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Jacket 15 — December 2001   |   # 15  Contents   |   Homepage   |   Catalog   |

Homero Aridjis

Two poems

Goethe Said that Architecture

Goethe said architecture
is frozen music,
but I believe it to be petrified music
and cities, symphonies built out of time,
concerts of visible forgetting.

Of sounds and silences wrought 
into iron, wood and air, he said nothing,
perhaps he spoke about the places of verb
where we live, and that way alluded
to us language factories.

Musical streets didn’t concern him either,
although man slips via these walkable rivers
into old age, love, the night,
up to the table, into bed,
like a sonata of flesh and bone.

Tr. George McWhirter

Rain in the Night

It rains in the night
on the old roofs and the wet streets

on the black hills
and on the temples in the dead cities

In the dark I hear the ancestral music of the rain
its ancient footfall      its dissolving voice

More rapid than the dreams of men
the rain makes roads through the air

makes trails through the dust
longer than the footstep of men.

Tomorrow we will die
die twice over

Once as individuals
a second time as a species

and between the bolts of lightning and the white seeds
scattered through the shadows

there’s time for a complete examination of conscience
time to tell the human story

It rains
It will rain in the night

but on the wet streets and black hills
there will be no one to hear rain fall

Tr. George McWhirter

Photo of Homero Aridjis, Berlin 2001
Homero Aridjis

(right, with Eliot Weinberger)
Berlin 2001

Photo: John Tranter

Homero Aridjis is a former Mexican Ambassador to the Nederlands and Switzerland and is most often heard of now in public life as the President of the Group of One Hundred (100 Artists for the Environment), championing — among other things — legislation to halt the slaughter of the sea turtle in Mexico. Several of his thirty books of poetry and prose have been translated into a dozen languages. He appears in all the major anthologies of Mexican and Latin American poetry: New Poetry of Mexico, edited by Octavio Paz, Ali Chumacero, Jose Emilio Pacheco and Homero Aridjis, Dutton, 1966; antología de la poesía hispanoamericana actual (edited by Julio Ortega, Siglo Veintiuno Editores, 1987), and Twentieth Century Latin American Poetry (edited by Stephen Tapscott, University of Texas Press, 1996). In 1997 he was awarded the Prix Roger Caillois for the ensemble of his work. He is currently President of International PEN. Homero Aridjis was brought up in Contepec, Michoacan. He now lives in Mexico City with his wife, Betty Ferber. He has two daughters, Chloe and Eva.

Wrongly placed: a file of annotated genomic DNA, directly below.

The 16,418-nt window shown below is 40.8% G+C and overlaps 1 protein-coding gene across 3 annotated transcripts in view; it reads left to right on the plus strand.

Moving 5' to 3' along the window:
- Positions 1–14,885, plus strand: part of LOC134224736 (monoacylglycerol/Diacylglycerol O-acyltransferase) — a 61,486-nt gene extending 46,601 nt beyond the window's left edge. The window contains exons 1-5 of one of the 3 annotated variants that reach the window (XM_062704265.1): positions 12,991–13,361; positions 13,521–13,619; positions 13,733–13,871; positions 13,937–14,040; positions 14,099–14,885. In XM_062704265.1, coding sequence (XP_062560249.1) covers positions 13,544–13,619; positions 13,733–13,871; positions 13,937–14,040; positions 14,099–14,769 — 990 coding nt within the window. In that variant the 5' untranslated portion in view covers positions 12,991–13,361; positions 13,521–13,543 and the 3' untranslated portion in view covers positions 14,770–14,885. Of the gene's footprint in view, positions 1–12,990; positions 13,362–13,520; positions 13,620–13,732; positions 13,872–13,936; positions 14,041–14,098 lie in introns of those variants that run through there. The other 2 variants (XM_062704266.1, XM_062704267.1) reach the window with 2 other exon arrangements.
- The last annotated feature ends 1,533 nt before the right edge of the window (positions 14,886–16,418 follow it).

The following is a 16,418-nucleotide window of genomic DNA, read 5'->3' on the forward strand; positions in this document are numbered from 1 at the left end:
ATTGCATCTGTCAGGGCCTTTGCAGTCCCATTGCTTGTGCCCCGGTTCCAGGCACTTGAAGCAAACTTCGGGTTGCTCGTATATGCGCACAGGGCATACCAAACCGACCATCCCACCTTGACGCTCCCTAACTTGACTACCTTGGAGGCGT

George McWhirter was born 1939 and raised in Belfast’s Shankill Road district. He left Ireland for Spain 1965, then emigrated to Canada in 1966. He has taught at UBC’s Creative Writing since 1970 and currently leads the poetry and literary translation workshops there while acting as Advisory Editor for PRISM international magazine. In 1998, he was an awarded a Killam Prize for teaching by UBC.

These poems will appear in Eyes to See Otherwise: The Selected Poems of Homero Aridjis, 1960–2000, which George McWhirter co-edited with Betty Ferber and for which he provided the 1980–2000 translations, W.S.Merwin and Eliot Weinberger supplying the principal part of the 1960–2000 translations. It will appear from Carcanet in the fall of 2001 and from New Directions in the spring of 2002.

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